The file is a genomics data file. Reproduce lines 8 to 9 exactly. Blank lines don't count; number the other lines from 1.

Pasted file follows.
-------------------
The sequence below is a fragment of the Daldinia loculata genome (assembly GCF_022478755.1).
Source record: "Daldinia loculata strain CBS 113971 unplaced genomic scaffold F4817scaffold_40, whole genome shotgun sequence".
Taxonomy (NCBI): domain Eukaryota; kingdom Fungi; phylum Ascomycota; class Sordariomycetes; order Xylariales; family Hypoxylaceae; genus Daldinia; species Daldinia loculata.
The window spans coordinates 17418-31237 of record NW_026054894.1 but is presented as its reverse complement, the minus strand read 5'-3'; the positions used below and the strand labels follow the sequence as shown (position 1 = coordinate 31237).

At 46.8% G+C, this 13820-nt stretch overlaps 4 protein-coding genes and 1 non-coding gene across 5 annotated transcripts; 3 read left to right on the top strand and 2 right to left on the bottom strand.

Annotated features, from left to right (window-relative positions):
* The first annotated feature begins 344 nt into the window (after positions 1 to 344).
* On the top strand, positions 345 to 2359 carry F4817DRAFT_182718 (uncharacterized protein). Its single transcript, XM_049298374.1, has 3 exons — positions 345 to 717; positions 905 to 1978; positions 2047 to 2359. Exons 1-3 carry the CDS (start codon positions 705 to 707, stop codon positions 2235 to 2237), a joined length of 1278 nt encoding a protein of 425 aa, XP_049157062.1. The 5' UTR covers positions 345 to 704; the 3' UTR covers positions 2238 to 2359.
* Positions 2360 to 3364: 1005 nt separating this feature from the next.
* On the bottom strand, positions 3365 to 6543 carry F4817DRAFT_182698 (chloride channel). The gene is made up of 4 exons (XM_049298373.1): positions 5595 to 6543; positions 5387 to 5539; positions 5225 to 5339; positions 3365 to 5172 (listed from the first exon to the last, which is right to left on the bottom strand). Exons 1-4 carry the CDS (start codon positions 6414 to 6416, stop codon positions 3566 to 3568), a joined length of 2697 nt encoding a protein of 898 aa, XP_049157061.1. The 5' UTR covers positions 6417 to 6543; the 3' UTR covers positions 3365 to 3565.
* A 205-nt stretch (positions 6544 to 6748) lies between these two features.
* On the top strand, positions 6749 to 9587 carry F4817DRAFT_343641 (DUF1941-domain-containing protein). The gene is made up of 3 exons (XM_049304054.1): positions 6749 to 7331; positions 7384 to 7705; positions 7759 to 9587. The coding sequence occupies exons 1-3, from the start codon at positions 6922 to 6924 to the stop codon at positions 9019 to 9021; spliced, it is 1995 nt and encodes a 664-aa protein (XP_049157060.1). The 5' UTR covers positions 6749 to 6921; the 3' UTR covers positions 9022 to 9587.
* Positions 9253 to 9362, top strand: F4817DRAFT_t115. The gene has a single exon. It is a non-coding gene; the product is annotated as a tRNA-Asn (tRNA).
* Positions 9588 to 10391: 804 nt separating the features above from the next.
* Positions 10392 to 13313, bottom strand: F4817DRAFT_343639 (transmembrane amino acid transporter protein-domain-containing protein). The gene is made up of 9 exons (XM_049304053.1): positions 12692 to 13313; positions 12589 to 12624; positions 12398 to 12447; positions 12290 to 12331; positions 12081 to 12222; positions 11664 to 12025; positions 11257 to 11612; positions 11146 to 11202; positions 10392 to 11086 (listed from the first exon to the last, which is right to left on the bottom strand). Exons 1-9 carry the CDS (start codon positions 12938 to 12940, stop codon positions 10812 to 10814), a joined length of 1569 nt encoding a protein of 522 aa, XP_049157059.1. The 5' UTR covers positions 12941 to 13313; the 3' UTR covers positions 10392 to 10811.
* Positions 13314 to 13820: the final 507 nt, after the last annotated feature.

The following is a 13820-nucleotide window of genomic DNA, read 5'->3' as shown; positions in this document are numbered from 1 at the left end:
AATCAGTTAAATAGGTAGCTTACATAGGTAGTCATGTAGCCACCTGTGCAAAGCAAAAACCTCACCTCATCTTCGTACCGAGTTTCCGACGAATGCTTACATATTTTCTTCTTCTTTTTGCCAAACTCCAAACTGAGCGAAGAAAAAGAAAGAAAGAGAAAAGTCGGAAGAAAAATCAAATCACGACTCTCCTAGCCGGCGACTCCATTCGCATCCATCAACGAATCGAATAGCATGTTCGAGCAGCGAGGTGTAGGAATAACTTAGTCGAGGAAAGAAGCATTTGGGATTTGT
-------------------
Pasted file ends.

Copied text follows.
* On the top strand, positions 345 to 2359 carry F4817DRAFT_182718 (uncharacterized protein). Its single transcript, XM_049298374.1, has 3 exons — positions 345 to 717; positions 905 to 1978; positions 2047 to 2359. Exons 1-3 carry the CDS (start codon positions 705 to 707, stop codon positions 2235 to 2237), a joined length of 1278 nt encoding a protein of 425 aa, XP_049157062.1. The 5' UTR covers positions 345 to 704; the 3' UTR covers positions 2238 to 2359.
* Positions 2360 to 3364: 1005 nt separating this feature from the next.